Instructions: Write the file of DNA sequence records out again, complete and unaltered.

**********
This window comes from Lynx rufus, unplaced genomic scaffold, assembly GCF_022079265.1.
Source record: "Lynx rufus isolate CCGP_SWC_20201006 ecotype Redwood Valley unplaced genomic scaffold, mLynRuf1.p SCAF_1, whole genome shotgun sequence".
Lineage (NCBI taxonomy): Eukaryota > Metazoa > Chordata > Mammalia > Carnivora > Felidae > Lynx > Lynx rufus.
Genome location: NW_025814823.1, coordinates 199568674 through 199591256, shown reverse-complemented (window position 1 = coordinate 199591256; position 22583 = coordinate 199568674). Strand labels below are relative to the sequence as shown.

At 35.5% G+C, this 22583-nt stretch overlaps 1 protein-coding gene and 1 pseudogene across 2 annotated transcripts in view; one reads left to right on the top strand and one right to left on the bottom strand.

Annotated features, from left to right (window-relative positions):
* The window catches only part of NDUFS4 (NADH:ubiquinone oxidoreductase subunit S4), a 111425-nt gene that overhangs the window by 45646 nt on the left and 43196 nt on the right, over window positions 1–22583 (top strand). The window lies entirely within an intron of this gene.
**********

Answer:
This window comes from Lynx rufus, unplaced genomic scaffold, assembly GCF_022079265.1.
Source record: "Lynx rufus isolate CCGP_SWC_20201006 ecotype Redwood Valley unplaced genomic scaffold, mLynRuf1.p SCAF_1, whole genome shotgun sequence".
Lineage (NCBI taxonomy): Eukaryota > Metazoa > Chordata > Mammalia > Carnivora > Felidae > Lynx > Lynx rufus.
Genome location: NW_025814823.1, coordinates 199568674 through 199591256, shown reverse-complemented (window position 1 = coordinate 199591256; position 22583 = coordinate 199568674). Strand labels below are relative to the sequence as shown.

At 35.5% G+C, this 22583-nt stretch overlaps 1 protein-coding gene and 1 pseudogene across 2 annotated transcripts in view; one reads left to right on the top strand and one right to left on the bottom strand.

Annotated features, from left to right (window-relative positions):
* The window catches only part of NDUFS4 (NADH:ubiquinone oxidoreductase subunit S4), a 111425-nt gene that overhangs the window by 45646 nt on the left and 43196 nt on the right, over window positions 1–22583 (top strand). The window lies entirely within an intron of this gene.